Steinmeier and Putin

Steinmeier and Putin 

Opinion, Russian Aggression

Edited by: A. N.

Those in Ukraine and elsewhere who fear that the Steinmeier plan will end by becoming the Putin plan are justified in their concerns as even the most superficial examination of what has happened elsewhere along Russia’s periphery when peace agreements have been announced in uncertain and unstable places, Aleksandr Cherkasov says.

The commentator who writes frequently about the North Caucasus for the Ekho Kavkaza portal points to two cases where a settlement was announced in such circumstances and then, in no small part because of Russian malfeasance, the situation deteriorated rapidly and even can be said to have slid into disaster.

The first case involves Abkhazia where in 1993 there were talks and it was agreed to pull the heavy weapons back from the contact line. That was followed by a successful attack by the Abkhaz side, supported by various forces and behind them the Russian Army which was supposed to act “like a neutral third peacekeeping force” but didn’t.

“Moscow wanted to establish an unstable situation in which there needed to be an external arbiter, ‘a peacemaker,’” Cherkasov says. “But the peacemaker turned out to be anything but neutral. And then people became distracted. And right then appeared heavy arms and the result was the burning Sukhumi of September 27, 1993.”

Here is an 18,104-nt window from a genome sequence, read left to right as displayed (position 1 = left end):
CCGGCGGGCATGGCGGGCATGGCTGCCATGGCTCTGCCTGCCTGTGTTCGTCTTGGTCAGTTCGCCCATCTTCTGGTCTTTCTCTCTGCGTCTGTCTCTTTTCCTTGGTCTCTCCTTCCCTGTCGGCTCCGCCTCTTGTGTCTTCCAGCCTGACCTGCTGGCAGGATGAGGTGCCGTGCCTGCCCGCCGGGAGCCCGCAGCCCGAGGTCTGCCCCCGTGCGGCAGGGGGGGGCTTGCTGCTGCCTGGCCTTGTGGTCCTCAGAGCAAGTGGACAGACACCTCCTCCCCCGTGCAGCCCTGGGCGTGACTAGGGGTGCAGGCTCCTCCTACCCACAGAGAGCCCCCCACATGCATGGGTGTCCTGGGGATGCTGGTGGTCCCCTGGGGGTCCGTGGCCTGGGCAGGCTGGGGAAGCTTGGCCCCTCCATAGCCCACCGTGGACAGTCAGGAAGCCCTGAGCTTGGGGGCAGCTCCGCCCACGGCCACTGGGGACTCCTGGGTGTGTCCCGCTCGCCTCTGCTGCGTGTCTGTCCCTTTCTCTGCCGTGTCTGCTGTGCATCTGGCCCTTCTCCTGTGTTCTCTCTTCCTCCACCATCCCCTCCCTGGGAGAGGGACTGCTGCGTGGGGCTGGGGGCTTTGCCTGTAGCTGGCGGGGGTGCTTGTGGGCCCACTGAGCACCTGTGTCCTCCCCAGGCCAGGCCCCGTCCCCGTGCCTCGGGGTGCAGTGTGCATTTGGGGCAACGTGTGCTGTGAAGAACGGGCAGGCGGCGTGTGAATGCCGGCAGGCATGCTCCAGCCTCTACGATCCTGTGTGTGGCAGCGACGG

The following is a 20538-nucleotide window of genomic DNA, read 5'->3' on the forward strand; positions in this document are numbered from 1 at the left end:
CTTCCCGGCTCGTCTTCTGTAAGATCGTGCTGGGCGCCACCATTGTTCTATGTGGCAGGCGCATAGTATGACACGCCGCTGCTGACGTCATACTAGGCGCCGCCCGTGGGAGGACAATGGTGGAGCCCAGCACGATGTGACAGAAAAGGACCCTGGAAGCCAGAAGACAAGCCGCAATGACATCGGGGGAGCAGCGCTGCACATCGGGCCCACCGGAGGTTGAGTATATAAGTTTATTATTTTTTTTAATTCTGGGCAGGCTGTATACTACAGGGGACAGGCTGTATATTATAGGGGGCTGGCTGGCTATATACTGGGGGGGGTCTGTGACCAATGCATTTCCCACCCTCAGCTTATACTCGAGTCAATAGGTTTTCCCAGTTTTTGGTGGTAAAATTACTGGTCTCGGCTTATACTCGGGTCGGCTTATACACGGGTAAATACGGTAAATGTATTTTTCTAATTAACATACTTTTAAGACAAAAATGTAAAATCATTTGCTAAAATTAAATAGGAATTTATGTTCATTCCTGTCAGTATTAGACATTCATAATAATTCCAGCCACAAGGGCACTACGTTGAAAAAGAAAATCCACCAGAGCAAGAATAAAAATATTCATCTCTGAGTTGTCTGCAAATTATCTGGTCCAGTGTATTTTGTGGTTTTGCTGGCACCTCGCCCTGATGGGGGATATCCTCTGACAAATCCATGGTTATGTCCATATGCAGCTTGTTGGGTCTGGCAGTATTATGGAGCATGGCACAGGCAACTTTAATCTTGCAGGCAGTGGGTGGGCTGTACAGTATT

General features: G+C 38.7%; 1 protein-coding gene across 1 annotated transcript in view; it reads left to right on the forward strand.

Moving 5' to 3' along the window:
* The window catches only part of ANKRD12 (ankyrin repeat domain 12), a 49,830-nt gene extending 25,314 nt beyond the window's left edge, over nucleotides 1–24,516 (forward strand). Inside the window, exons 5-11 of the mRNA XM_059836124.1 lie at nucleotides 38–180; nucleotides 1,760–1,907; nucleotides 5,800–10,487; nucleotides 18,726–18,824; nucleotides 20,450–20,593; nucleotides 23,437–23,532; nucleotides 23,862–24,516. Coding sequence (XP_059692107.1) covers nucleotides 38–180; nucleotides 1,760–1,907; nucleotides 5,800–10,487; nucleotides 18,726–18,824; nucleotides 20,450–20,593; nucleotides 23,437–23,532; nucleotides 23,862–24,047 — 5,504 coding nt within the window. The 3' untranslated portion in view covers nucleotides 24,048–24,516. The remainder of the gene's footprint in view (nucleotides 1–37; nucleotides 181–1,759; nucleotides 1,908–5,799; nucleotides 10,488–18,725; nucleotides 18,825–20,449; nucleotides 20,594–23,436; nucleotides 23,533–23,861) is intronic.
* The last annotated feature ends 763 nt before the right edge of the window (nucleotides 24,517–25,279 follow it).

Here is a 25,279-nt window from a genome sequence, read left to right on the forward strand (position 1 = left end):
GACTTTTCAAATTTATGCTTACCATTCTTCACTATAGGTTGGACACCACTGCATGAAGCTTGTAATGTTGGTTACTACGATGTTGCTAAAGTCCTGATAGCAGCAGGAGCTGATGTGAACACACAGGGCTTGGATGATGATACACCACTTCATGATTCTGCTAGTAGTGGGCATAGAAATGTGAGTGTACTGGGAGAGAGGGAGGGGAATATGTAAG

“But in Abkhazia, there was no effective external party.” In another conflict in the North Caucasus, there at least appeared to be one, the OSCE, “an organization called upon to guarantee security and mediate in the peaceful resolution of conflicts.” That second conflict, concerning Chechnya, however, ended even worse.

In 1996, there were negotiations about Chechnya. Forces were withdrawn, and elections were scheduled. But when Ruslan Khasbulatov tried to run, unknown persons kidnaped his brother and Khasbulatov pulled out. Then his brother was released, Cherkasov continues, raising many questions about their validity.

It is still uncertain how the refugees might have voted in that election, and there were “hundreds of thousands of them.” And those who won ensured that they wouldn’t have a chance to participate. Maskhadov won, but without the real legitimacy of comprehensive elections, he couldn’t establish a strong state, especially given the absence of support from outside.

He didn’t get it from Russia or from the OSCE. And then, “three years later, there was a catastrophe, a new war. There was little good will, and “the world preferred to turn away or close their eyes. The Steinmeier plan, it certainly appears, echoes that experience: it too represents an effort to turn away and close one’s eyes.”

That was the path to catastrophe in Chechnya and it is likely to be on in Ukraine as well, Cherkasov says. At the very least, “such an approach will not lead to peace, nor to honest elections, nor to the formation of a responsible government.” And because that is so, the latest agreement should be a call to vigilance rather than an occasion for satisfaction.

Ukrainians and their supporters must not turn away from “inconvenient questions.” If they do, the odds that things will go wrong will increase exponentially.

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Edited by: A. N.

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